Research highlights articles and press releases between November 2021 to February 2022. Read these and other articles on the BDR website.

Improved retinal transplant technique almost ready for clinical trials

Jan 27, 2022

Retinitis pigmentosa is a hereditary disease in which photoreceptors in the retina die, leaving people with complete loss of vision or progressive loss in certain spots. One promising therapy is to replace the part of the retina at the back of the eye with a new retinal sheet, including the photoreceptors, grown from stem cells. For this regenerative cell therapy to work, the new light receptors in the graft must connect to neurons in the host retina, allowing light from the outside world to be relayed to the brain, which is how we see. Researchers led by Michiko Mandai (Lab for Retinal Regeneration) have now used a genetic modification to improve human-derived retina transplants grown in the lab. After transplant into damaged rat retinas, timed removal of certain cells from the grafts allowed better connections to host retinas, which resulted in more responsiveness to light in the damaged eyes. Because the retinal sheets were generated from stem cells of human origin, this represents one of the final steps necessary before this technique can be tested in human clinical trials for repairing retinal degeneration. More

Yamasaki S, Tu HY, Matsuyama T, et al. iScience 25, 103657 (2022)

DPBB domains in essential proteins

Plausible steps toward the evolution of a key protein fold of RNA polymerases

Jan 27, 2022

Proteins are the most important functional molecules of living systems, but their origins is one of the great mysteries in the life sciences. RNA polymerase is an essential enzyme that is involved in the transcription of DNA into messenger RNA. The key central region of RNA polymerase known as a double-ψ β-barrel (DPBB) is found in several other key proteins, suggesting that it evolved early in the origin of life. Sota Yagi and Shunsuke Tagami (Lab for Advanced Biomolecular Engineering) have discovered that the DPBB fold can be built from just seven of the 20 amino acids found in modern proteins. They also found that these amino acids can be coded for by only a small subset of the molecular coding features of the modern genetic code. Their experiments demonstrated that DPBBs can arise from the combination of two identical small sections of protein, which suggests that the ancient folded structure originated as a homodimer of a short unstructured peptide. This work indicates that folded proteins could have emerged much more easily than protein scientists had previously imagined. More

Yagi S, Padhi AK, Vucinic J, et al. J Am Chem Soc 143, 15998-16006 (2021)

chromosomes in a fertilized egg

Successful fertilization requires careful coordination of chromosomes

Nov 26, 2021

For a fertilized egg to develop normally, it must inherit one set of genomic DNA from the mother and one set from the father and maintain diploidy, and errors in the process can leads to miscarriage or birth defects. In the case of mammals, however, it is known that immediately after fertilization the fertilized egg transiently becomes a triploid (one paternal and two maternal genomes). Masashi Mori in the Lab for Chromosome Segregation and his colleagues have developed a microscopy strategy that allowed them to directly visualize chromosomal dynamics in a fertilized mouse egg. They discovered that the unfertilized egg organizes its internal protein infrastructure in a way that biases sperm fusion at sites far from the maternal chromosomes. When fertilization occurs, the same arrangement of proteins helps to sequester paternally and maternally contributed DNA so that the sperm chromosome is protected from being released along with the extra maternal genome copy, thus ensuring that the fertilized egg has a complete set of maternal and paternal DNA. This suggests that the intracytoplasmic sperm injection used in fertility treatments requires careful control of sperm injection location. More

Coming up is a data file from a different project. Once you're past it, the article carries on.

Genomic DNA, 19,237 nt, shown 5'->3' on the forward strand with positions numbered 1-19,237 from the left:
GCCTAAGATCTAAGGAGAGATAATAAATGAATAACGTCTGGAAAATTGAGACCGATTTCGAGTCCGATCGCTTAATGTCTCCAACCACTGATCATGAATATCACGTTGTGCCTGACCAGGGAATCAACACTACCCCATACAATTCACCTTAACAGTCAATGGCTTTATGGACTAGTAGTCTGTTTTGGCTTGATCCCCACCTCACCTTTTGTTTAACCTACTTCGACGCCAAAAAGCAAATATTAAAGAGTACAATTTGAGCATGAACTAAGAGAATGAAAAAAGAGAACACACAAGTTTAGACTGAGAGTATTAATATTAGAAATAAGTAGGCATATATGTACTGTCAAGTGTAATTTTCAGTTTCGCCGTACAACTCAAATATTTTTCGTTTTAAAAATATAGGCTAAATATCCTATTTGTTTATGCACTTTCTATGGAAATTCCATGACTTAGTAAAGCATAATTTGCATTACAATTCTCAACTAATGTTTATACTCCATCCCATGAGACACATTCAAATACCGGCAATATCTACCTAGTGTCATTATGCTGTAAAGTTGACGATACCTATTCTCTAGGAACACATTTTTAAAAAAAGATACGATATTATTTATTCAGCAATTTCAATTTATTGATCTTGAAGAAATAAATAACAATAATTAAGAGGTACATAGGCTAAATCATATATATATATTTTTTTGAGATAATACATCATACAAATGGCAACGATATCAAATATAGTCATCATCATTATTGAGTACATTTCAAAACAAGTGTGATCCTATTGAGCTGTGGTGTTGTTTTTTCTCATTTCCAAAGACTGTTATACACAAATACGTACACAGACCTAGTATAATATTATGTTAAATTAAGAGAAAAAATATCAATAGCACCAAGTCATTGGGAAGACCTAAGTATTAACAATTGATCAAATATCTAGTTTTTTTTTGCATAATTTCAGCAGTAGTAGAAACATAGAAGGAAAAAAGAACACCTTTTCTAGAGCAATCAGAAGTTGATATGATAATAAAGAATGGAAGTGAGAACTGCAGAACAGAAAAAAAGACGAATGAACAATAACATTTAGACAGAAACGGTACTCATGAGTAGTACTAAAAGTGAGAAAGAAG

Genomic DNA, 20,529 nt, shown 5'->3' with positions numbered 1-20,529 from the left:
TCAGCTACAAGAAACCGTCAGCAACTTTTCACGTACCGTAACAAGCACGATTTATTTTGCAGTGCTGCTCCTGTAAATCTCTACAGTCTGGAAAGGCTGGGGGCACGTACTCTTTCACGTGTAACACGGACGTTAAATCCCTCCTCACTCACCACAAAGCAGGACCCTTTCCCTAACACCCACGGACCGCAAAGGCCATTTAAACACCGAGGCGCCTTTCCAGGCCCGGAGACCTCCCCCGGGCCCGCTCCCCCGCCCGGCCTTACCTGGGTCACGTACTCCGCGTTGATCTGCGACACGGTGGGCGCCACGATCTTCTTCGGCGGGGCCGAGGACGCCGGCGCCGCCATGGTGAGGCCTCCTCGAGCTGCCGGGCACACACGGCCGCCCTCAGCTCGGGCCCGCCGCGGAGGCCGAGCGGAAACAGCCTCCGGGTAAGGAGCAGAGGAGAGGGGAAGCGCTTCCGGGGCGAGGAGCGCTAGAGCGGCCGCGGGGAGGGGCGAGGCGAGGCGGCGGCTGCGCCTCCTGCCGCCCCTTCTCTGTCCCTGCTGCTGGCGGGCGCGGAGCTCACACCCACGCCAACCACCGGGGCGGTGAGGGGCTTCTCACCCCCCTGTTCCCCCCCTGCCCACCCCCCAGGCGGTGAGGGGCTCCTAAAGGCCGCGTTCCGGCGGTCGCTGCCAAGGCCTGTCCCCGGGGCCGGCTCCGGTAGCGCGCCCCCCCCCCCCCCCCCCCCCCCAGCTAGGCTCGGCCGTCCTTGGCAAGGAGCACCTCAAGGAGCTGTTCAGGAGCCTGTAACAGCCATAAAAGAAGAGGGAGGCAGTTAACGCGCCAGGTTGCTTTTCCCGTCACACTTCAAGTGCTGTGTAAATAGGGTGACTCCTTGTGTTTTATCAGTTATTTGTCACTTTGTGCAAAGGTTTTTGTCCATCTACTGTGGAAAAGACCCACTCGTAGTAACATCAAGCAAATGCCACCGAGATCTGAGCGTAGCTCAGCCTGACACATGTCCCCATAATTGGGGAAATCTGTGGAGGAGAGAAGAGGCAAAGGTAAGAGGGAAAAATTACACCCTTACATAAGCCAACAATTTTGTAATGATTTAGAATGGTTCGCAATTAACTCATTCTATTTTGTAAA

Mori M, Yao T, Mishina T, et al. J Cell Biol 220, e202012001 (2021)

Protein complex of Dock5

Mapping the structural features that regulate a signaling protein’s specificity

Nov 1, 2021

The various dedicator of cytokinesis (DOCK) proteins play a critical role in regulating cell movement and maturation, but they have also been tied to tumor metastasis and other disorders. While DOCK function is known to be coordinated in part by its binding partner engulfment and cell motility (ELMO) proteins, the precise mechanism of this regulation was poorly understood. Now, Mutsuko Kukimoto-Niino (Lab for Protein Functional and Structural Biology) and her colleagues have revealed how the DOCK5 protein activates a G protein called Rac1 with the help of the ELMO1 protein, by high-resolution structural analysis using cryo-electron microscopy. Rac1 is just one of several signaling molecules with which the various DOCK proteins can interact, and the specificity of this partnering is a critical determinant of the cellular response triggered by DOCK activity. A series of mutagenesis experiments showed that ELMO1’s interactions with Rac1 are essential for establishing this specificity. More

Kukimoto-Niino M, Katsura K, Kaushik R, et al. Sci Adv 7, (2021)